Announcing Wolfram Community
July 23, 2013 — Vitaliy Kaurov, Technical Communication & Strategy
When 11-year-old Jesse Friedman won a programming prize at the Wolfram Technology Conference last year, I pondered the diversity of our global user community—from children to Nobel Prize laureates, from CTOs to astronauts, to the thousands of people on the planet who help the world tick every day using the tools we make.
We always have a great atmosphere at our annual Technology Conference, where developers and users mingle and share their stories. Imagine if we could take this interaction and somehow make it available every day to everyone. We hope to achieve this with Wolfram Community, a new virtual home for our big family, which we are very pleased to announce today. Now the people who make our wonderful technologies and the people who use them to make wonderful things are just a few clicks away from each other.
At the outset, Wolfram Community is a platform for questions and answers, idea sharing, and discussions about all of our technologies—including Mathematica, SystemModeler, Wolfram|Alpha, and all the rest. With time, not only do we envision uniting users across our technologies, but that the system will grow to provide additional features, including deeper integration with our products themselves, file sharing, and much more, offering a medium designed for creative collaboration. And if you already have a Wolfram ID, you’re all set to go—just sign in and start chatting.
When you sign in you will probably see some familiar names and will be able to put faces to them. We encourage real-name usage to make Community feel more like a family. With roughly 800 members and 500 posts, there is already a lot to explore. Neat profile pages help put discussions in the context of members’ backgrounds.
For example, you can find out that long-time user and prolific Demonstrations author Seth Chandler, a law professor at the University of Houston Law Center, started a discussion about blogging with Mathematica.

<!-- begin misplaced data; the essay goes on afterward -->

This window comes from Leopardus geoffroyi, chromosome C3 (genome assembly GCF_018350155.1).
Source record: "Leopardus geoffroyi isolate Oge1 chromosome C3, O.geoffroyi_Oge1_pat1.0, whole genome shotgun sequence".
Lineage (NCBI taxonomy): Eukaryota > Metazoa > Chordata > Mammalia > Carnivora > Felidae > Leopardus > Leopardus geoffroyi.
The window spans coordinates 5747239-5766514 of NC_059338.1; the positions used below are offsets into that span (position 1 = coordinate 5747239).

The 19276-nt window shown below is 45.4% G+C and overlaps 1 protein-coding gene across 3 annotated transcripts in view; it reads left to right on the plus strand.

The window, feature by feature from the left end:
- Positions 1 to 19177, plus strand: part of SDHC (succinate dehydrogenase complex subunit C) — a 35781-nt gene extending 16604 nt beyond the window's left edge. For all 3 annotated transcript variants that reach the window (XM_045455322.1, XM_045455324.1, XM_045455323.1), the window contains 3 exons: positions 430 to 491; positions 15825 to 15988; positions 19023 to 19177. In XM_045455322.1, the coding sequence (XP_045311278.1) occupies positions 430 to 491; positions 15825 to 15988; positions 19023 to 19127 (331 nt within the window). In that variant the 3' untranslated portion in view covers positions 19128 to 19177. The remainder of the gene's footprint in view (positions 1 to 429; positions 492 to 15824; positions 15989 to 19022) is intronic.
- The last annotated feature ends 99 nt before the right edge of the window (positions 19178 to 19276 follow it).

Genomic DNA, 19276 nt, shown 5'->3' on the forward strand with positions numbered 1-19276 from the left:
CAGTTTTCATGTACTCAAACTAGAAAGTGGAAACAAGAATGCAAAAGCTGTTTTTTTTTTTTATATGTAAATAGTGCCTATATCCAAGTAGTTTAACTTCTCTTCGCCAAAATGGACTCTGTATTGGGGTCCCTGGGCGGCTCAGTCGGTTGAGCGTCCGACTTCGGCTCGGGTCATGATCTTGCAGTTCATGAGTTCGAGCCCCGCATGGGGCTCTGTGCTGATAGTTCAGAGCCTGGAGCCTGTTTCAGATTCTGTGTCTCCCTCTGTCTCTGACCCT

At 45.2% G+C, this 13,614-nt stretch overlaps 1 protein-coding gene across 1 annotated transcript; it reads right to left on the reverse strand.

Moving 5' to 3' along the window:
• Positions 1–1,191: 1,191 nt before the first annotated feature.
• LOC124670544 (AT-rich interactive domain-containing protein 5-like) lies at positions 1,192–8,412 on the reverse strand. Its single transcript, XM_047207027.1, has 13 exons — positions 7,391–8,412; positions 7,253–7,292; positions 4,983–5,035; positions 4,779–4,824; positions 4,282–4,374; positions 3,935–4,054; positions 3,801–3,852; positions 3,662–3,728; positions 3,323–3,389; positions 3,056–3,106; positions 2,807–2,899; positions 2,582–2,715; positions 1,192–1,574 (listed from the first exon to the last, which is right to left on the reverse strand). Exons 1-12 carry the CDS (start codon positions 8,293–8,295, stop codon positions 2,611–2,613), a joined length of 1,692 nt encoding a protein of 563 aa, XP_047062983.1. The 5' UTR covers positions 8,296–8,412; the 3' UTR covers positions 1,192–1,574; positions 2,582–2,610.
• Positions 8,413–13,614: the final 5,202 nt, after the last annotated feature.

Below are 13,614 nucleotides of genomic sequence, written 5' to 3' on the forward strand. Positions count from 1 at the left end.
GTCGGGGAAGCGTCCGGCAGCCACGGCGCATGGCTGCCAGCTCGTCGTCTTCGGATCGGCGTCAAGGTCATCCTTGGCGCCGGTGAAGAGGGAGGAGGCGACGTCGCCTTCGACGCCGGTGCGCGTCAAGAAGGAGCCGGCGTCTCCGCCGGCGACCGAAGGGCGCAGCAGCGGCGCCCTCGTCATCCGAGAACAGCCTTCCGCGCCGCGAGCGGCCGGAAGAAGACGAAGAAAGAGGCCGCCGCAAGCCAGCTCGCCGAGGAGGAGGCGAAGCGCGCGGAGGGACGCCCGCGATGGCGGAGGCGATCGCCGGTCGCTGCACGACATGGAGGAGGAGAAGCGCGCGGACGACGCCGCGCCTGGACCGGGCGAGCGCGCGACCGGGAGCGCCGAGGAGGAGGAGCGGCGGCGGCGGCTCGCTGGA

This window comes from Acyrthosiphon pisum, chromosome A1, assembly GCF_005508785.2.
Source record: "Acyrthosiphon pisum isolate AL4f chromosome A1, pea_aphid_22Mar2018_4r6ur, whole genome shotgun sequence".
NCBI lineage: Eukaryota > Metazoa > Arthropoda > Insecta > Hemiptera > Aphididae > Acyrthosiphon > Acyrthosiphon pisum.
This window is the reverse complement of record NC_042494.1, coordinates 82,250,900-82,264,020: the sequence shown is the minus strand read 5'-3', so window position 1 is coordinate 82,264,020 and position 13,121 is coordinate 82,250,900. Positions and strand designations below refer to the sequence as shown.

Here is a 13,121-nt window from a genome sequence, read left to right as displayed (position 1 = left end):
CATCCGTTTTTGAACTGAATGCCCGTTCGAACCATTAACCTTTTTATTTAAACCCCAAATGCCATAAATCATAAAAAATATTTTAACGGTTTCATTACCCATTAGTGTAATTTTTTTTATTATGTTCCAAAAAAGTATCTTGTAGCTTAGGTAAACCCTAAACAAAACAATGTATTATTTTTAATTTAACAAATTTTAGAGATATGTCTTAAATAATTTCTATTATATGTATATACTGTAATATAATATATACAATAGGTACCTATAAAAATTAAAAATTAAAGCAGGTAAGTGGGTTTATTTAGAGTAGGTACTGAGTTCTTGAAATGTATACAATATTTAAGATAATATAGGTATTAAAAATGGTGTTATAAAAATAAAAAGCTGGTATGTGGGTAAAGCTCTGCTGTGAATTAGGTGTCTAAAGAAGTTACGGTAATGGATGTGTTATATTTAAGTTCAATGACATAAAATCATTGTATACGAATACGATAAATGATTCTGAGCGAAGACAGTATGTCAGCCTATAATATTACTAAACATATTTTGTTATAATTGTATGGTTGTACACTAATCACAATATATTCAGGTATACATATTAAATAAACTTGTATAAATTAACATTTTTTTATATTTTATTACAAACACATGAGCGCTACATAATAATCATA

From that discussion you may learn that our senior data scientist and Wolfram Science Summer School instructor Paul-Jean Letourneau has just the tool for that. He developed and shared a WordPress client for Mathematica to post directly from a notebook—which he uses for his personal blog.
From the same thread you will learn that Robert J. Frey, a Research Professor at Stony Brook University and Director of the program in Quantitative Finance, finds Paul-Jean’s project “fantastic!” And this is what I call a “happy ending.”
Or you could learn that the executive director of Wolfram|Alpha, Luc Barthelet, was previously leading the development of SimCity and founded the virtual gaming community TirNua. Recently he purchased a few intelligent Nest thermostats for his home and figured out how to hook them up to Mathematica—which he shared on Community. Now, what could be more inspiring than creativity with personality?
When Mathematica was born in 1988, so was the first community of its users, who interacted via an email list maintained by Steven Christensen. At first a small group, it grew into what we currently know as MathGroup. With more than 130,000 messages, it has helped a myriad of our users to connect, share, and figure things out together.
As our global audience grew, reaching many corners of the world, users started founding their own communities suitable for a specific demographic or goal. For instance, the Mathematica Users Group on LinkedIn and Mathematica Stack Exchange Q&A forum currently count almost 3,000 and 6,000 members, respectively. We also have large communities dedicated to localized language groups, such as those in Japan and Russia.
This abundance of communities and general user “cohesion” tells me how fostering and positive our users are. I am very proud of the amity they provide toward those in need of help. And, I can tell you as an active member of Mathematica Stack Exchange, our users are full of humor and creativity, sometimes taking over the internet with posts that go viral and are viewed by tens of thousands of people in a day. I believe this is also the opinion of many of my Wolfram colleagues who frequent these forums and enjoy discussions and brainstorming with users. And I am delighted to think that technologies we develop attract such brilliant people.
These communities are mostly focused on answering questions about our flagship product, Mathematica, which makes them very efficient due to the clarity of their goals. But a quarter century is a significant time, and over these years Wolfram Research has expanded dramatically. As the company grew, its products helped a lot of people to advance research and education: from individuals to organizations to entire countries adopting our technologies or initiatives we support.
As a consequence, our users show an emerging need to connect and share their experiences with the new vanguard technologies we develop, such as Wolfram|Alpha, CDF, or the upcoming Mathematica Online. The realization of how tightly these new technologies are integrated with each other and Mathematica is a powerful motivation behind Wolfram Community. It wasn’t planned, but it’s remarkable and quite symbolic that Community is announced while we are celebrating the 25th anniversary of Mathematica.
The unique signature of the global community surrounding Wolfram is a creative, fostering culture. I hope this will seep in and soak the Wolfram Community, making it a true home for all of us. See you there!